Charity Elizabeth Beverly v. Commonwealth of Virginia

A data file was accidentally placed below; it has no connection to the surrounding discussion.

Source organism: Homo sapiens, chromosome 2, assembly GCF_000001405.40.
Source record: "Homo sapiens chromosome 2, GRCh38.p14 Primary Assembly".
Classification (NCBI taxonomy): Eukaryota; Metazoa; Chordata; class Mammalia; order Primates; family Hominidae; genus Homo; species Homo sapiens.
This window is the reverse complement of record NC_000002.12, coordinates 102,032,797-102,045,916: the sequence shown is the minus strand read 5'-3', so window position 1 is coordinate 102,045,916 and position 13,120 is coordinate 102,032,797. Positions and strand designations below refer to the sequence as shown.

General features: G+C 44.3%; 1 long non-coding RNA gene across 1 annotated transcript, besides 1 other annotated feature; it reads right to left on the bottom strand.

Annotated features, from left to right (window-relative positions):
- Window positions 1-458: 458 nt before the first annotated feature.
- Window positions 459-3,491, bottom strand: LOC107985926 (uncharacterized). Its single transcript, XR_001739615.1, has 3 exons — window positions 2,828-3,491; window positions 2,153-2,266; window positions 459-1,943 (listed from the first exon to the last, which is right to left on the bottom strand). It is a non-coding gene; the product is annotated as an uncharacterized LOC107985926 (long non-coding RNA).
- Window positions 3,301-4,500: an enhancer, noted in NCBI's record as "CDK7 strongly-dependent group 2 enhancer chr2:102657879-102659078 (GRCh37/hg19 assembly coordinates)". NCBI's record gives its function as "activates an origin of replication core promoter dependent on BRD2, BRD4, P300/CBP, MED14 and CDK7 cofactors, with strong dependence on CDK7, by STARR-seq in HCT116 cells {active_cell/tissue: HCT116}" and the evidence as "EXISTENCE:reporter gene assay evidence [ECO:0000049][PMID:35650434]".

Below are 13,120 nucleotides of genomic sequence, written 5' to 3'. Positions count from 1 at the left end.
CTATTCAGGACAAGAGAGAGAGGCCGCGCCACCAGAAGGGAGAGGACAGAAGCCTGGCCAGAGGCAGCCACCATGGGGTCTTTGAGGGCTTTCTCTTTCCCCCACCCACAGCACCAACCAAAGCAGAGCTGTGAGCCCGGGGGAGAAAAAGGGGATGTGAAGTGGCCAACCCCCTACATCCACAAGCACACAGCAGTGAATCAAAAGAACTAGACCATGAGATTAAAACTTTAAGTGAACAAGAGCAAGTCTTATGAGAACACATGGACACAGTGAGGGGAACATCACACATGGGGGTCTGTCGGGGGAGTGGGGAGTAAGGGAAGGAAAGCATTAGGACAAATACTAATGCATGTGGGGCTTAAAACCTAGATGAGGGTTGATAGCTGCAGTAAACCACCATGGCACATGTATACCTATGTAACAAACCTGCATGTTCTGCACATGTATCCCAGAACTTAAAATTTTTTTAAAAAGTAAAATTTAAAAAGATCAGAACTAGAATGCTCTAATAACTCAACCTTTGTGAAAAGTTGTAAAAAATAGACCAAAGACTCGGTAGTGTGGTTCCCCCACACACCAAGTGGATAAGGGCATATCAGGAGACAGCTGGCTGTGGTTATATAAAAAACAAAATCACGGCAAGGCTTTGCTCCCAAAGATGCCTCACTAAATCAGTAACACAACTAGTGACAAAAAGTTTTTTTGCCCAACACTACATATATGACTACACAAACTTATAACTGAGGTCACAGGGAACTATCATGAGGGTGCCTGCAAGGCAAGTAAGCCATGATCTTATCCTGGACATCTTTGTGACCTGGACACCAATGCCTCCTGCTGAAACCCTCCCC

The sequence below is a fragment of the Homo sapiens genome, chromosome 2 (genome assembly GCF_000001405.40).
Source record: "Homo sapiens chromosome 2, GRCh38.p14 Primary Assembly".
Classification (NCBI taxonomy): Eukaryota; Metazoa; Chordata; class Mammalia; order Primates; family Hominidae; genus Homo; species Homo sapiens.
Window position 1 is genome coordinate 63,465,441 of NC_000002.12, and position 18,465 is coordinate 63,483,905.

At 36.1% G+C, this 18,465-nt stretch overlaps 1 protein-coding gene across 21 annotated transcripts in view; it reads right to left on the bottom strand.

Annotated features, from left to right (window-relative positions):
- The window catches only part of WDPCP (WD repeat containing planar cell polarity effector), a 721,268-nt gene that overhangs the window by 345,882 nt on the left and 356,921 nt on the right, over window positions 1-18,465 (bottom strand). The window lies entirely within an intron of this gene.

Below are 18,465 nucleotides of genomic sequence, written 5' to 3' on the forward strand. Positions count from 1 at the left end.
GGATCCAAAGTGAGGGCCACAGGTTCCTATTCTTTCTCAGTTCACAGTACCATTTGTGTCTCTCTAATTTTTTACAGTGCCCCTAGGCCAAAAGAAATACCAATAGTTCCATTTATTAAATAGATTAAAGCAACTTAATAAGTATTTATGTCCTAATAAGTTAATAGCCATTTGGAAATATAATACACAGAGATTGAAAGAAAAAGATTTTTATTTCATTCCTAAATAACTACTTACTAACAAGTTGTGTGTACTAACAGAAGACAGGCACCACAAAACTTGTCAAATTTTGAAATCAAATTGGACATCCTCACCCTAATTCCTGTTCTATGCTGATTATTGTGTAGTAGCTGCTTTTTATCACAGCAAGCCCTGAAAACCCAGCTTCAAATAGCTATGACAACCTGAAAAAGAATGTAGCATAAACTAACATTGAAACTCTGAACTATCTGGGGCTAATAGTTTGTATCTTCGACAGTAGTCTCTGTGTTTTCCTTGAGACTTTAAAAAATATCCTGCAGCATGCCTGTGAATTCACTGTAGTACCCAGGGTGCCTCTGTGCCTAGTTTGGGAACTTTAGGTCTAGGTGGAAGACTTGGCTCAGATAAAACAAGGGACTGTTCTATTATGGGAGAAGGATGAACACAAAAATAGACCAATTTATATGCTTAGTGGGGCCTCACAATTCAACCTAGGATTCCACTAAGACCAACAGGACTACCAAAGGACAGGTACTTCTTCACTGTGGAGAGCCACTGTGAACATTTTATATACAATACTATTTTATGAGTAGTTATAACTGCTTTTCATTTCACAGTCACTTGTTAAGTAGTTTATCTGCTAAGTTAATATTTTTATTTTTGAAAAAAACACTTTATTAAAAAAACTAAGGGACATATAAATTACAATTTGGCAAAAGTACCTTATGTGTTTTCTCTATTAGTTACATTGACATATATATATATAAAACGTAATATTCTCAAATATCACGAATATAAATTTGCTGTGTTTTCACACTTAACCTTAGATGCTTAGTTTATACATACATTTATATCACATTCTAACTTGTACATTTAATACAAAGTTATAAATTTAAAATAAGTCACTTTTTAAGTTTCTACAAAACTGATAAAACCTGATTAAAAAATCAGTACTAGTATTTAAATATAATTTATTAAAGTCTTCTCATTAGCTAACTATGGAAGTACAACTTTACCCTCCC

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UNPUBLISHED COURT OF APPEALS OF VIRGINIA Present: Judges Huff, Athey and Friedman Argued by videoconference CHARITY ELIZABETH BEVERLY v. Record No. 0725-21-3 COMMONWEALTH OF VIRGINIA MEMORANDUM OPINION * JUDGE FRANK K. FRIEDMAN APRIL 12, 2022 FROM THE CIRCUIT COURT OF ROCKBRIDGE COUNTY Christopher B. Russell, Judge Tyler M. Jerrell, Assistant Public Defender, for appellant. Leanna C. Minix, Assistant Attorney General (Mark R. Herring, 1 Attorney General, on brief), for appellee. Charity Elizabeth Beverly (“Ms. Beverly”) appeals the circuit court’s denial of her motion to suppress evidence. She also appeals the sufficiency of the evidence supporting her conviction under Code § 18.2-250. We conclude that the warrant authorizing the search of Ms. Beverly’s home was defective and the “protective sweep” initiated by the officers prior to obtaining the warrant was improper. However, upon reviewing the record and briefs of the parties, we determine that we are required to affirm the circuit court’s denial of Ms. Beverly’s motion to suppress. We also find that the evidence was sufficient to support her conviction. * Pursuant to Code § 17.1-413, this opinion is not designated for publication. 1 Jason S. Miyares succeeded Mark R. Herring as Attorney General on January 15, 2022. BACKGROUND We review the facts in the light most favorable to the prevailing party below. Long v. Commonwealth, 72 Va. App. 700, 705 (2021); Bryant v. Commonwealth, 72 Va. App. 179, 182 (2020). Detectives Improperly Enter Ms. Beverly’s House Without a Warrant Detective Buzzard received information that a wanted person, Paul Price, was located at a house in Buena Vista. Mr. Price was known by police officers for his methamphetamine use and distribution. Five officers arrived at the house. Detective Buzzard, Deputy Wade, and Sergeant Sorrells went to the back door of the home and knocked, at which point another individual, Jose Colazo, opened the back door. Detective Buzzard spoke with Mr. Colazo in the doorway about why the officers were there, and testified that “while speaking to [Mr. Colazo,] there was a strong odor of burnt marijuana coming from his person.” Detective Buzzard asked Mr. Colazo to come out onto the porch. Mr. Colazo complied without incident. Mr. Colazo was detained. Detective Buzzard then yelled into the house for Mr. Price to come out. Mr. Price yelled that he was coming out, and he then exited through the back door to meet the detective. He was put into “custody after he exited the residence.” Detective Buzzard advised Mr. Colazo that the officers would be obtaining a search warrant because of the “odor of marijuana.” Detective Buzzard was the only officer to testify for the Commonwealth regarding the events surrounding the search. Detective Buzzard repeatedly testified that the odor of marijuana he smelled came from Mr. Colazo’s person, rather than from inside the home. Detective Buzzard stated on five separate occasions that the scent of burnt marijuana came from Mr. Colazo’s person. At no time did the Commonwealth’s only witness from the scene of the search, Detective Buzzard, state that he smelled marijuana emanating from the residence itself. -2- At this point, there were at least five officers on the scene. Mr. Price had been apprehended, and both he and Mr. Colazo were cooperating: Q: Detective Buzzard, when you took Mr. Price into custody, he didn’t give you any pushback? He just came on out. A: Yes sir. Q: And same with Mr. Colazo? A: Yes sir. Q: And you smelled marijuana coming from Mr. Colazo’s person? A: Yes. Three officers, including Detective Buzzard, then entered the home to perform what Detective Buzzard called a “protective sweep” of the house, explaining the officers were checking to make sure there were not more people in the residence before two of the five officers left the scene to obtain a search warrant. 2 Detective Buzzard, Deputy Wade and Sergeant Sorrells were the officers who entered the home to perform the “protective sweep.” Detective Buzzard announced himself and asked anyone there to come out. As they went through the kitchen, Detective Buzzard observed the appellant, Ms. Beverly, coming down the stairs from her home’s second floor. When she reached the ground level, Detective Buzzard smelled the strong odor of burnt marijuana on her person. She was then detained, though not yet arrested, and held outside the residence. After about thirty minutes of keeping Ms. Beverly outside, the warrant was obtained. Detective Buzzard stated that he apprised Detective Smith of the basis for the affidavit seeking a warrant. Detective Buzzard later stated he could not remember exactly when the two officers— Detective Smith and Investigator Flint—left to seek the warrant. He ultimately concluded that, to the best of his recollection, they left before the sweep was completed. -32 Q: Deputy Buzzard, you advised Detective Smith of what, of the smell that supported the affidavit, correct? A: Yes sir. Q: And you smelled marijuana coming from Mr. Colazo’s person? A: Yes sir. Detective Buzzard also indicated that he believed that Smith had left to get the warrant before the sweep was completed. The Affidavit Underlying the Warrant The affidavit for the search warrant stated: 1. A search is requested in relation to an offense substantially described as follows: § 18.2-250.1. Possession of marijuana. 2. The place, person, or thing to be searched is described as follows: The known residence of Charity Beverly located at . . . Mechanics Circle; Buena Vista, VA. 24415. The residence is a white 2 story with a grey shingle roof. A sign posted on the carport displays the residential address listed above. 3. The things or persons to be searched for are described as follows: Marijuana, smoking devices, paperwork showing residency. 4. The material facts constituting probable cause that the search should be made are: On 11/06/2019, this affiant responded to the residence listed in paragraph 2 of this affidavit in an attempt to serve an outstanding criminal warrant on Paul William Price. Upon service of the outstanding warrants, Detective Buzzard detected a strong odor of MARIJUANA coming from within the residence. 5. The object, thing or person searched for constitutes evidence of the commission of such offense. -4- 6. I was advised of the facts set forth in this affidavit, in whole or in part, by one or more other person(s). The credibility of the person(s) providing this information to me and/or the reliability of this information provided may be determined from the following facts: Detective Buzzard is a duly sworn officer with the Buena Vista Police Department and is familiar with the smell of MARIJUANA through his training and experience. Detective Buzzard is currently assigned to the Virginia State Police Drug Task Force. Ms. Beverly contends the affidavit relies on information obtained during the “protective sweep” including her name and residence, as well as reference to alleged odors emanating from “within” the house. After Obtaining the Warrant, Officers Re-Enter the Home and Their Search Reveals Drugs and Drug Paraphernalia After obtaining the warrant, Detective Buzzard, Detective Smith, and Investigator Flint searched the home. In the first bedroom they searched, they discovered a marijuana cigarette and a syringe. In the second bedroom, they found a glass smoking device under the bed, a glass smoking device in a black eyeglasses case on top of a dresser, and a clear baggie of a crystal-like substance (later confirmed to be methamphetamine) sitting on top of a space heater, in plain view. In the same room, they observed court papers, bills, and envelopes with Ms. Beverly’s name on them. In the basement they found a glass smoking device and a plastic container with a clear plastic baggie holding three pills. They then put Ms. Beverly and Mr. Colazo under arrest. The Motion to Suppress and the Circuit Court’s Ruling Ms. Beverly moved to suppress the evidence obtained, arguing that the initial search associated with the “protective sweep” was illegal and the incriminating evidence was discovered because of the illegal search. The parties presented the issue of suppression before the circuit court; the only witness from the scene to testify was Detective Buzzard. -5- The circuit court ruled that the search warrant was defective and explained that the affidavit the officers used to obtain the warrant stated the smell of marijuana was coming from the home (rather than from the person of Mr. Colazo or Ms. Beverly) which was contrary to the evidence presented. In deciding the warrant was defective the circuit court also questioned how the officers knew Ms. Beverly’s name before putting it on the affidavit, and how or when the officers learned she owned the residence. The circuit court also found that there were no exigent circumstances permitting a protective sweep. However, the court still found that exclusion of the evidence was not required because the officers had a right to act in “good faith” in objectively reasonable reliance on the warrant. The court concluded that “when a judicial officer, in this case a magistrate, issues a warrant, police are entitled to rely on it” unless the factors set out in United States v. Leon, 468 U.S. 897 (1984), and McCary v. Commonwealth, 228 Va. 219 (1984), are met. The court made specific findings that these factors were not met in this case. Of particular relevance, the court made the findings that the magistrate was not intentionally misled by information the affiant knew or should have known was false, and it further concluded that the affiant did not exhibit reckless disregard for the truth. The court further found that the misunderstanding as to whether the odor of marijuana came from Mr. Colazo’s person or emanated from the residence was explained by the fact that Mr. Colazo was in the doorway of the home when police encountered him. Thus, the court found the information in the affidavit derived from the initial contact with Mr. Colazo—not the subsequent “sweep.” The court concluded: “notwithstanding a defective search warrant” the evidence found by police in their search should not be excluded. -6- Ms. Beverly appealed, arguing that the evidence used in convicting her should have been suppressed. She argues that even if the evidence is admissible, it is insufficient to support her conviction. The Commonwealth argues 1) exigent circumstances permitted the warrantless search, 2) the good faith exception applies to make the warrant reliable, or 3) the evidence is admissible through the independent source doctrine. It also argues that the evidence was sufficient to support a conviction. ANALYSIS I. Standard of Review “An appellant’s claim that evidence was seized in violation of the Fourth Amendment presents a mixed question of law and fact on appeal.” Taylor v. Commonwealth, 66 Va. App. 619, 631 (2016) (citing King v. Commonwealth, 49 Va. App. 717, 721 (2007)). “The determination of whether police may make a warrantless search or seizure involves issues of both law and fact, which we review de novo on appeal.” Copeland v. Commonwealth, 42 Va. App. 424, 433 (2004) (citing Ornelas v. United States, 517 U.S. 690, 699 (1996); Whitfield v. Commonwealth, 265 Va. 358, 361 (2003)). An appellate court is “bound by the trial court’s findings of historical fact unless ‘plainly wrong’ or without evidence to support them and . . . give[s] due weight to the inferences drawn from those facts by resident judges and local law enforcement officers.” McGee v. Commonwealth, 25 Va. App. 193, 197 (1997) (en banc) (citation omitted). We review de novo the application of law to those facts. Carlson v. Commonwealth, 69 Va. App. 749, 758 (2019) (citing Murphy v. Commonwealth, 264 Va. 568, 573 (2002)); Moreno v. Commonwealth, 73 Va. App. 267, 274 (2021) (explaining this Court must review “de novo the overarching question of whether a search or seizure violated the Fourth Amendment”). -7- Ms. Beverly has the burden to show that the denial of her suppression motion was reversible error. Carlson, 69 Va. App. at 758 (citing Commonwealth v. Robertson, 275 Va. 559, 564 (2008)). In determining whether to affirm the denial of a suppression motion, the appellate court considers evidence presented both at the suppression hearing and at trial. Hill v. Commonwealth, 297 Va. 804, 808 (2019). The Denial of Ms. Beverly’s Motion to Suppress Must Be Affirmed A. The Fourth Amendment Requires Police to Obtain a Warrant to Conduct a Home Search—The Warrant Here was Defective The Fourth Amendment to the United States Constitution requires “[t]he right of the people to be secure in their persons, houses, papers, and effects, against unreasonable searches and seizures,” and provides that “no Warrants shall issue, but upon probable cause, supported by Oath or affirmation, and particularly describing the place to be searched, and the persons or things to be seized.” U.S. Const. amend. IV. Thus, the Fourth Amendment prohibits unreasonable searches and seizures. Kyer v. Commonwealth, 45 Va. App. 473, 480 (2005) (en banc). “Among the many interests served by the Fourth Amendment, the privacy interest in one’s home has few equals.” White v. Commonwealth, 73 Va. App. 535, 552 (2021) (quoting Kyer, 45 Va. App. at 480). Typically, “[w]hen government agents conduct a search or seizure within protected areas of a dwelling without a warrant such actions are presumptively unreasonable.” Robinson v. Commonwealth, 273 Va. 26, 34 (2007) (citing Payton v. New York, 445 U.S. 573, 586-87 (1980)). As the United States Supreme Court has recognized, “physical entry of the home is the chief evil against which the wording of the Fourth Amendment is directed[,]” Welsh v. Wisconsin, 466 U.S. 740, 748 (1984) (quoting United States v. U.S. District Court, 407 U.S. 297, 313 (1972)), because “[a]t the very core of the Fourth Amendment stands the right of a man to retreat into his own home and there be free from unreasonable -8- governmental intrusion[,]” Kyer, 45 Va. App. at 480 (quoting Kyllo v. United States, 533 U.S. 27, 31 (2001)). If a search is conducted in violation of the Fourth Amendment, evidence found as a result of the illegal search is subject to the exclusionary rule, which prohibits the introduction of evidence, tangible or testimonial, acquired during an unlawful search. Carlson, 69 Va. App. at 758 (citing Murray v. United States, 487 U.S. 533, 536 (1988)). The exclusionary rule provides that “derivative evidence . . . that is the product of the primary evidence, or that is otherwise acquired as an indirect result of the unlawful search” must be excluded from consideration. Id. at 759. The “prohibition of derivative evidence is the essence of the ‘fruit of the poisonous tree’ doctrine.” Id. (citing Commonwealth v. Ealy, 12 Va. App. 744, 754 (1991)). The circuit court found that the warrant was defective in this case because it misstated the source of the marijuana odor. Detective Buzzard stated that the scent came from Mr. Colazo— but the affidavit underlying the warrant stated that the odor emanated from within the residence (and the information was attributed to Detective Buzzard.) This inaccuracy clearly benefitted the prosecution with respect to probable cause. The circuit court also was troubled by the fact that the affidavit included reference to Ms. Beverly and the fact that it was her residence: these latter facts were learned as a result of the “protective sweep,” but did not relate to probable cause.3 We uphold the circuit court’s assessment that the warrant was defective. Moreover, the error was not insignificant as the magistrate was not given the opportunity to determine whether an odor emanating from Mr. Colazo’s person created probable cause for police to search Ms. Beverly’s house. Thus, the search which recovered the evidence against Ms. Beverly was based upon a defective warrant. The Commonwealth, however, argues that there are While the circuit court found the warrant to be defective, it attributed the error to imprecise police work or a reasonable misunderstanding rather than to intentional misconduct or a reckless disregard for the truth, as will be discussed infra. -93 circumstances in which information discovered during a warrantless search is protected from exclusion. 4 This includes situations where information is discovered when a warrantless search is performed under “exigent circumstances,” with probable cause. Robinson, 273 Va. at 34 (citing Kirk v. Louisiana, 536 U.S. 635, 638 (2002)). B. The Circuit Court Correctly Determined There Were No Exigent Circumstances Justifying a Protective Sweep 1. The Exigent Circumstances Exception “One well-recognized exception applies when ‘the exigencies of the situation’ make the needs of law enforcement so compelling that a warrantless search is objectively reasonable under the Fourth Amendment.” Ross v. Commonwealth, 61 Va. App. 752, 759 (2013) (quoting Washington v. Commonwealth, 60 Va. App. 427, 436 (2012)). “Such exigencies often arise . . . where the police have probable cause to enter or search a location or thing, but exigent circumstances excuse the need to obtain a warrant . . . .” Id. at 760. Accordingly, “[t]he exigent circumstances exception allows a warrantless search when an emergency leaves police insufficient time to seek a warrant.” Birchfield v. North Dakota, 136 S. Ct. 2160, 2173 (2016). Since warrantless searches of the home are presumptively unreasonable, the burden rests with the government to prove exigent circumstances. Commonwealth v. Campbell, 294 Va. 486, 495 (2017). The Commonwealth contends that the original warrantless entry into Ms. Beverly’s home was justified under the “exigent circumstances” exception. The Supreme Court of Virginia has explained “[n]o court could provide an exhaustive enumeration of factors that would distinguish circumstances that qualify as exigent from those that would not.” Evans v. Commonwealth, 290 “Good faith” is not an exception that allows the Commonwealth to rely on evidence that was obtained prior to the execution of any warrant; good faith applies where a warrant is obtained and, though it is defective, it is relied on in good faith by the police officer who conducted the search. Derr v. Commonwealth, 242 Va. 413, 422 (1991). - 10 4 Va. 277, 283 (2015). The Court, nonetheless, has provided a list of relevant factors for consideration in such circumstances: (1) the degree of urgency involved and the time required to get a warrant; (2) the officers’ reasonable belief that contraband is about to be removed or destroyed; (3) the possibility of danger to others, including police officers left to guard the site; (4) information that the possessors of the contraband are aware that the police may be on their trail; (5) whether the offense is serious, or involves violence; (6) whether officers reasonably believe the suspects are armed; (7) whether there is, at the time of entry, a clear showing of probable cause; (8) whether the officers have strong reason to believe the suspects are actually present in the premises; (9) the likelihood of escape if the suspects are not swiftly apprehended; and (10) the suspects’ recent entry into the premises after hot pursuit. Verez v. Commonwealth, 230 Va. 405, 410-11 (1985). Suffice it to say, the Verez factors do not support the Commonwealth’s claims of exigent circumstances here. 2. There Were No Exigent Circumstances Justifying a Warrantless Search Here In the circuit court, the Commonwealth’s argument to establish exigent circumstances boiled down to the need to protect against a possible danger in the house. “Exigent circumstances” include situations “where officers arrest an individual in her home and there are ‘articulable facts’ that provide a reason for the officer to believe ‘that the area to be swept harbors an individual posing a danger to those on the scene.’” Commonwealth v. Robertson, 275 Va. 559, 564 (2008) (“The Fourth Amendment permits the police to conduct a limited protective sweep in conjunction with an in-home arrest when the searching officer possesses a reasonable belief, based on specific and articulable facts, that the area to be swept harbors an individual posing a danger to those on the arrest scene.”). Here, however, there was no indication that the area posed a danger to those on the arrest scene. Mr. Colazo and Mr. Price came out when asked. There was no reason to suspect there were other people in the house that were going to cause danger—Detective Buzzard even explained that he entered the home to see if there were - 11 - additional people inside. Detective Buzzard suggested that a sweep was needed because two officers were leaving to go get a warrant, but there were five officers on the scene, and both Mr. Colazo and Mr. Price were detained and cooperative at this point. There were no articulable facts offered to explain why the officers had reason to believe there were persons in the house who posed a danger. The circuit court found that a “protective sweep” was not necessary in this case, and we agree with that finding. On appeal, the Commonwealth introduces an argument that other exigent circumstances justified the warrantless search—the imminent destruction of marijuana. 5 The Supreme Court of Virginia has found that the potential for removal of evidence of criminal activity may establish exigent circumstances—particularly in drug cases. However, such exigent circumstances, again, were not established in the present case. The Supreme Court of Virginia dealt with this issue in Evans. In Evans, officers on patrol noticed the smell of marijuana emanating from a nearby apartment window. 290 Va. at 280. After a person in the apartment opened and slammed the door on the officers, a “gust of wind” carried the smell of marijuana from inside the apartment. Id. at 281. The officers knocked again and heard movement inside the apartment. Id. The door was answered again, at which point the officers insisted they come in and investigate; they found a marijuana blunt and residue. Id. The Supreme Court analyzed the circumstances, explaining “police officers find themselves in a myriad of situations with varied fact patterns,” and chose to analyze it from a “practical, commonsense” perspective. Id. at 283. It found that the cloud of “heavy and extremely strong marijuana odors” and contemporaneous knowledge of the person in the apartment that the police were at the doorway would naturally give her incentive to destroy or The Commonwealth raises this issue in the context of a “right for the wrong reason” argument. See Perry v. Commonwealth, 280 Va. 572, 579 (2010). - 12 5 otherwise conceal the illegal drugs after the door was closed. Id. at 285. The Court cited two cases from the Fourth Circuit in coming to its conclusion—United States v. Cephas, 254 F.3d 488, 496 (4th Cir. 2001), and United States v. Grissett, 925 F.2d 776, 778 (4th Cir. 1991); these are both cases in which evidence was produced suggesting drug evidence would be destroyed without swift police action. In the present case, unlike Cephas and Grissett, the Commonwealth did not establish that the officers had an objectively reasonable belief that drugs were going to be disposed of by anyone inside the home—or even that anyone else was present in the residence. The officers are not given the benefit of hindsight in knowing that Ms. Beverly was in the house or that drugs were in the house—the inquiry is whether “a warrantless search [is] reasonable under the Fourth Amendment . . . based on the information available to the officers at the time of entry and cannot be supported by facts learned afterwards.” White, 73 Va. App. at 559 (finding that exigent circumstances did not exist because officers had “no reasonable belief that contraband was about to be removed or destroyed [and had] no knowledge or information at the time of entry even to suggest that contraband was present”). The testimony from Detective Buzzard indicated the officers entered the home to check whether additional people were inside the home. There was no testimony suggesting the officers reasonably believed anyone was inside with the capability of destroying evidence or the inclination to do so. The circuit court correctly determined that the Commonwealth did not establish exigent circumstances. Thus, the initial entry into Ms. Beverly’s home was unlawful. C. The Circuit Court’s Finding that the Good Faith Exception Applies Here Must be Upheld After finding the warrant defective, the circuit court determined that the “good faith” exception trumped the exclusionary rule, thereby allowing the evidence from the search to be considered at trial. The “good faith” exception allows for admission of evidence that would - 13 - otherwise be excluded in situations where a defective warrant has been issued and is relied on in “good faith” by the officers in their search for evidence. In other words, the evidence need not be excluded when “a police officer, acting in objective good faith, obtains a search warrant from a magistrate judge and conducts a search within the scope of the warrant,” even if the warrant is subsequently determined to be defective for Fourth Amendment purposes. Derr v. Commonwealth, 242 Va. 413, 422 (1991). However, the good faith exception to the exclusionary rule will not apply where: (1)[T]he magistrate was misled by information in the affidavit which the affiant knew was false or should have known was false, (2) the issuing magistrate totally abandoned his judicial role, (3) the warrant was based on an affidavit “so lacking in indicia of probable cause” as to render official belief in its existence unreasonable or (4) . . . the warrant was so facially deficient that an executing officer could not reasonably have assumed it was valid. Miles v. Commonwealth, 13 Va. App. 64, 71 (1991) (quoting Atkins v. Commonwealth, 9 Va. App. 462, 464 (1990)), aff'd on reh’g en banc, 14 Va. App. 82, (1992)). The circuit court factually determined that none of these factors were established. Under the circumstances, we are constrained to uphold the circuit court’s ruling. Ms. Beverly takes issue with the circuit court’s “good faith” ruling—but she challenges it by relying on a factual narrative that was rejected by the circuit court. She argues that since the underlying affidavit states that the smell of marijuana emanated from “within the residence” the unlawful “protective sweep” had to be the source of the key information leading to the granting of the warrant. Thus, she asserts all evidence discovered in association with this initial illegal sweep must be excluded. 6 Ms. Beverly’s opening brief at page 7 specifically states that Ms. Beverly “is not challenging the veracity of the facts presented to the magistrate” but challenges that the “facts were obtained by a warrantless search of her residence.” - 14 6 The problem with this theory is that it does not link up with the circuit court’s ruling—or with the evidence in the case when it is viewed in best light for the Commonwealth. For example, Detective Buzzard consistently stated that the smell of marijuana came from Mr. Colazo’s person (not the residence). Most importantly—as far as the fact-finder was concerned–Detective Buzzard testified that he smelled the odor on Mr. Colazo as Mr. Colazo stood in an open doorway while exiting the house. The circuit court, during argument on the suppression motion, stated to the defense: “I understand your argument but it . . . doesn’t properly characterize the evidence presented today.” The court observed that when Mr. Colazo came to the door, he smelled like marijuana, and the court further reasoned: “So that’s the marijuana coming from a person and coming from the house where the person was just seconds ago, a split second, a half second ago, inside that house. That’s what goes on the affidavit. That’s all that goes on the affidavit.” Thus, the fact-finder determined that Detective Buzzard’s account of events was “not exactly” what was put in the affidavit by Detective Smith, the affiant, but that a “half second” question of semantics explained the inconsistency. The court further ruled the misunderstanding or error did not evidence intentional or reckless conduct. Thus, the court concluded that the police could, in good faith, rely upon the warrant. The court stated: [P]olice are entitled to rely on [a search warrant] unless . . . it’s so lacking in indicia of probable cause as to render [the] official [to] believe in it[]s existence [is] entirely unreasonable. Or if the magistrate was misled by information that the affiant knew was false. We don’t have any evidence of that here. Or would have known was false except for his reckless disregard of the truth and I find that we don’t have that here either. So for those reasons, the Court’s going to rule that notwithstanding a defective search warrant . . . evidence obtained from the warrant itself . . . will not be excluded. - 15 - The findings that the magistrate was not misled by information the affiant knew or should have known was false—and that there was no reckless disregard of the truth—are not challenged on appeal. (See fn. 5, supra.)7 Despite Ms. Beverly’s insistence that the scent of marijuana underlying the warrant must have come from the improper protective sweep, we are bound by the record before us. Ms. Beverly’s theory is not consistent with the circuit court’s conclusion that a misunderstanding occurred based on events prior to the sweep. See Martin v. Lahti, 295 Va. 77, 88-89 (2018) (finding an appellant cannot prevail when their argument does not address the findings or rulings of the trial court). Further, when the evidence is viewed in best light to the Commonwealth, as it must be, the affiant left to get the warrant before the sweep and Detective Buzzard consistently testified that the scent of marijuana came from persons (rather than the residence). The circuit court’s finding of a misunderstanding that pre-dated the sweep (and did not emanate from the sweep) is supported by the record—and Ms. Beverly “is not challenging the veracity of the facts presented to the magistrate.” Accordingly, we must uphold the circuit court’s application of the “good faith” exception.8 We affirm the circuit court’s ruling even as we note reservations regarding several of the actions (the unnecessary “protective sweep” and the statements on the defective warrant) taken by the officers as they undertook this search. II. The Evidence is Sufficient to Support a Conviction Under Code § 18.2-250 “When reviewing the sufficiency of the evidence to support a conviction, the Court will affirm the judgment unless the judgment is plainly wrong or without evidence to support it.” Ms. Beverly also points out that the officers would not have known her name or that the residence belonged to her absent the unlawful protective sweep. This information, however, did not go to probable cause under the warrant. 7 8 rule. This conclusion renders moot the Commonwealth’s reliance on the independent source - 16 - Carlson, 69 Va. App. at 766 (quoting Bolden v. Commonwealth, 275 Va. 144, 148 (2008)). We must “give due weight to inferences drawn from those facts by resident judges and local law enforcement officers.” Clarke v. Commonwealth, 32 Va. App. 286, 298 (2000) (quoting Ramos v. Commonwealth, 30 Va. App. 365, 368 (1999)). A conviction under Code § 18.2-250 requires a showing that the possessor knowingly or intentionally possessed a controlled substance. Possession can be constructive, but “the Commonwealth must point to evidence of acts, statements, or conduct of the accused or other facts or circumstances which tend to show that the [accused] was aware of both the presence and character of the [item] and that it was subject to his dominion and control.” Clarke, 32 Va. App. at 305 (quoting Hancock v. Commonwealth, 21 Va. App. 466, 469 (1995)); Woodfin v. Commonwealth, 218 Va. 458, 460 (1977). Viewed in the light most favorable to the Commonwealth, the evidence established that Ms. Beverly was aware of the presence and character of the methamphetamine, which was subject to her dominion and control. For example, in the second bedroom, officers located a “glass smoking device” under the bed and a “clear plastic baggie of crystal-like substance” “sitting right on top” of a space heater, in plain view. Based on his training and experience, Detective Buzzard thought the bag contained crystal methamphetamine, for which the substance field tested positive. Also in the second bedroom, Detective Buzzard observed “court papers with Ms. Beverly’s name on them” and “white envelopes with her name” on them. He also recovered a “black eyeglass case containing a glass smoking device with residue” on top of a dresser in the second bedroom. While not conclusive, a “person’s ownership or occupancy of premises on which the subject item is found” is a “probative factor[] to be considered in determining whether the totality of the circumstances supports a finding of possession.” Hall v. Commonwealth, 69 - 17 - Va. App. 437, 450 (2018); see Lane v. Commonwealth, 223 Va. 713, 716 (1982) (finding relevant the defendant’s proximity to the drugs along with her “occupancy of the premises”); Archer v. Commonwealth, 26 Va. App. 1, 12 (1997) (stating that “proximity to the contraband” and “occupancy of the premises” provide probative evidence of constructive possession). The circuit court’s conclusion that Ms. Beverly possessed the drugs is supported by the facts and circumstances surrounding their discovery, including the numerous objects found, and hidden, around the home to enable drug use, and the reasonable inferences that necessarily follow. The evidence presented by the Commonwealth was sufficient to support her conviction. CONCLUSION For the foregoing reasons, we affirm the ruling of the circuit court. Affirmed. - 18 -